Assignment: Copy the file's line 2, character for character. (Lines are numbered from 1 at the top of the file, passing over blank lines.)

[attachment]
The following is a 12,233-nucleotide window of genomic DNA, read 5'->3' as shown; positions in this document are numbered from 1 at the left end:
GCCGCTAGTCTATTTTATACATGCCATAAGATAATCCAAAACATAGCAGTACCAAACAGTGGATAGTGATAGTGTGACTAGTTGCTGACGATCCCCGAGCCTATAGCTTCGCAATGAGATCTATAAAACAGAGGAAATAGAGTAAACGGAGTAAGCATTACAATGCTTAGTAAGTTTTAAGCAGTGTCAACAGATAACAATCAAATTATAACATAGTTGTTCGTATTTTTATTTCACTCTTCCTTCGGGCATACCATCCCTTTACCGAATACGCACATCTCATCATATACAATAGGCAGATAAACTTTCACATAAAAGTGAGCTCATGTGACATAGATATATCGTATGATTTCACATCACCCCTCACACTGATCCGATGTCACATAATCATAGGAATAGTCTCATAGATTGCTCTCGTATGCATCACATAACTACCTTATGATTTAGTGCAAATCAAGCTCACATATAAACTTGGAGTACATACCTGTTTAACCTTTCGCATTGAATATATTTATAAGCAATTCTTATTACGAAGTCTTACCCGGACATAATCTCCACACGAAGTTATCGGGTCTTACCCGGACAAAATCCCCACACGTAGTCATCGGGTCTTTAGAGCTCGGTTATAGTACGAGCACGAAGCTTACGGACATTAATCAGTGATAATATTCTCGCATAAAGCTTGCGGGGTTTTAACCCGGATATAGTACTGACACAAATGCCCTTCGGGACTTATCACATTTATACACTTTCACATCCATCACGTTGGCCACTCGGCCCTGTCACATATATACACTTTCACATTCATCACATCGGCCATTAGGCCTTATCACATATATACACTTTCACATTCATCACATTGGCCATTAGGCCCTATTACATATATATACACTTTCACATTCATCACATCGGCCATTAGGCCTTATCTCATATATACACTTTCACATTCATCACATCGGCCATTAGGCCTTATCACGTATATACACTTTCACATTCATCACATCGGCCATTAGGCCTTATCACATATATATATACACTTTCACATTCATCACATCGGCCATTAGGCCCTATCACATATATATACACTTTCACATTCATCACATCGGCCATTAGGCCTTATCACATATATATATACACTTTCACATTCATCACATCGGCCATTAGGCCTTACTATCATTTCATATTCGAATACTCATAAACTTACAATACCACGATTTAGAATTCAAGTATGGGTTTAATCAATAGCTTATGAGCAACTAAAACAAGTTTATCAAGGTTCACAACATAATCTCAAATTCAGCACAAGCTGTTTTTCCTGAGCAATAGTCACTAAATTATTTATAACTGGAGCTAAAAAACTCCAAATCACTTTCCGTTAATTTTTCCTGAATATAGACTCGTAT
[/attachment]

GCCGCTAGTCTATTTTATACATGCCATAAGATAATCCAAAACATAGCAGTACCAAACAGTGGATAGTGATAGTGTGACTAGTTGCTGACGATCCCCGAGCCTATAGCTTCGCAATGAGATCTATAAAACAGAGGAAATAGAGTAAACGGAGTAAGCATTACAATGCTTAGTAAGTTTTAAGCAGTGTCAACAGATAACAATCAAATTATAACATAGTTGTTCGTATTTTTATTTCACTCTTCCTTCGGGCATACCATCCCTTTACCGAATACGCACATCTCATCATATACAATAGGCAGATAAACTTTCACATAAAAGTGAGCTCATGTGACATAGATATATCGTATGATTTCACATCACCCCTCACACTGATCCGATGTCACATAATCATAGGAATAGTCTCATAGATTGCTCTCGTATGCATCACATAACTACCTTATGATTTAGTGCAAATCAAGCTCACATATAAACTTGGAGTACATACCTGTTTAACCTTTCGCATTGAATATATTTATAAGCAATTCTTATTACGAAGTCTTACCCGGACATAATCTCCACACGAAGTTATCGGGTCTTACCCGGACAAAATCCCCACACGTAGTCATCGGGTCTTTAGAGCTCGGTTATAGTACGAGCACGAAGCTTACGGACATTAATCAGTGATAATATTCTCGCATAAAGCTTGCGGGGTTTTAACCCGGATATAGTACTGACACAAATGCCCTTCGGGACTTATCACATTTATACACTTTCACATCCATCACGTTGGCCACTCGGCCCTGTCACATATATACACTTTCACATTCATCACATCGGCCATTAGGCCTTATCACATATATACACTTTCACATTCATCACATTGGCCATTAGGCCCTATTACATATATATACACTTTCACATTCATCACATCGGCCATTAGGCCTTATCTCATATATACACTTTCACATTCATCACATCGGCCATTAGGCCTTATCACGTATATACACTTTCACATTCATCACATCGGCCATTAGGCCTTATCACATATATATATACACTTTCACATTCATCACATCGGCCATTAGGCCCTATCACATATATATACACTTTCACATTCATCACATCGGCCATTAGGCCTTATCACATATATATATACACTTTCACATTCATCACATCGGCCATTAGGCCTTACTATCATTTCATATTCGAATACTCATAAACTTACAATACCACGATTTAGAATTCAAGTATGGGTTTAATCAATAGCTTATGAGCAACTAAAACAAGTTTATCAAGGTTCACAACATAATCTCAAATTCAGCACAAGCTGTTTTTCCTGAGCAATAGTCACTAAATTATTTATAACTGGAGCTAAAAAACTCCAAATCACTTTCCGTTAATTTTTCCTGAATATAGACTCGTAT